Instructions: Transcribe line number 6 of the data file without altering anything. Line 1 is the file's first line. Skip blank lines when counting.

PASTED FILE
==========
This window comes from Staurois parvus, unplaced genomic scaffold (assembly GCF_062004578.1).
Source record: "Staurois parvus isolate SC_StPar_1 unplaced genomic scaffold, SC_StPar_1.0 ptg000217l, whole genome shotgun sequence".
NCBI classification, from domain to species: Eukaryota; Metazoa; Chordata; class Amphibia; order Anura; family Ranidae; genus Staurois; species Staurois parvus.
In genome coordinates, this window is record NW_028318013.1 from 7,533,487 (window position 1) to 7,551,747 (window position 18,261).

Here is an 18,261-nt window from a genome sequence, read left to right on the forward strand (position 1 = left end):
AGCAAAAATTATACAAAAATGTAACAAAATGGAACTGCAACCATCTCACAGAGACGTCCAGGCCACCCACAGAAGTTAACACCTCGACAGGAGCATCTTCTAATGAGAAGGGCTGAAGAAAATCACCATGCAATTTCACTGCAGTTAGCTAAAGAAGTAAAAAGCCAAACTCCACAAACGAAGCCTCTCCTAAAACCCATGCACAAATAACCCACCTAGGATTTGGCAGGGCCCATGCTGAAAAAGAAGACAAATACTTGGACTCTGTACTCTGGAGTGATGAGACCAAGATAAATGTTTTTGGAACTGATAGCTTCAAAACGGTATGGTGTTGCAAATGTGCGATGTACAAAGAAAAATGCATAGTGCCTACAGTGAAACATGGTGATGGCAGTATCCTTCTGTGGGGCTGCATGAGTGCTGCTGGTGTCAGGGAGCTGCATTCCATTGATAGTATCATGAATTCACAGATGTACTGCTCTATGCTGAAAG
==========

AGCAAAAATTATACAAAAATGTAACAAAATGGAACTGCAACCATCTCACAGAGACGTCCAGGCCACCCACAGAAGTTAACACCTCGACAGGAGCATCTTCTAATGAGAAGGGCTGAAGAAAATCACCATGCAATTTCACTGCAGTTAGCTAAAGAAGTAAAAAGCCAAACTCCACAAACGAAGCCTCTCCTAAAACCCATGCACAAATAACCCACCTAGGATTTGGCAGGGCCCATGCTGAAAAAGAAGACAAATACTTGGACTCTGTACTCTGGAGTGATGAGACCAAGATAAATGTTTTTGGAACTGATAGCTTCAAAACGGTATGGTGTTGCAAATGTGCGATGTACAAAGAAAAATGCATAGTGCCTACAGTGAAACATGGTGATGGCAGTATCCTTCTGTGGGGCTGCATGAGTGCTGCTGGTGTCAGGGAGCTGCATTCCATTGATAGTATCATGAATTCACAGATGTACTGCTCTATGCTGAAAG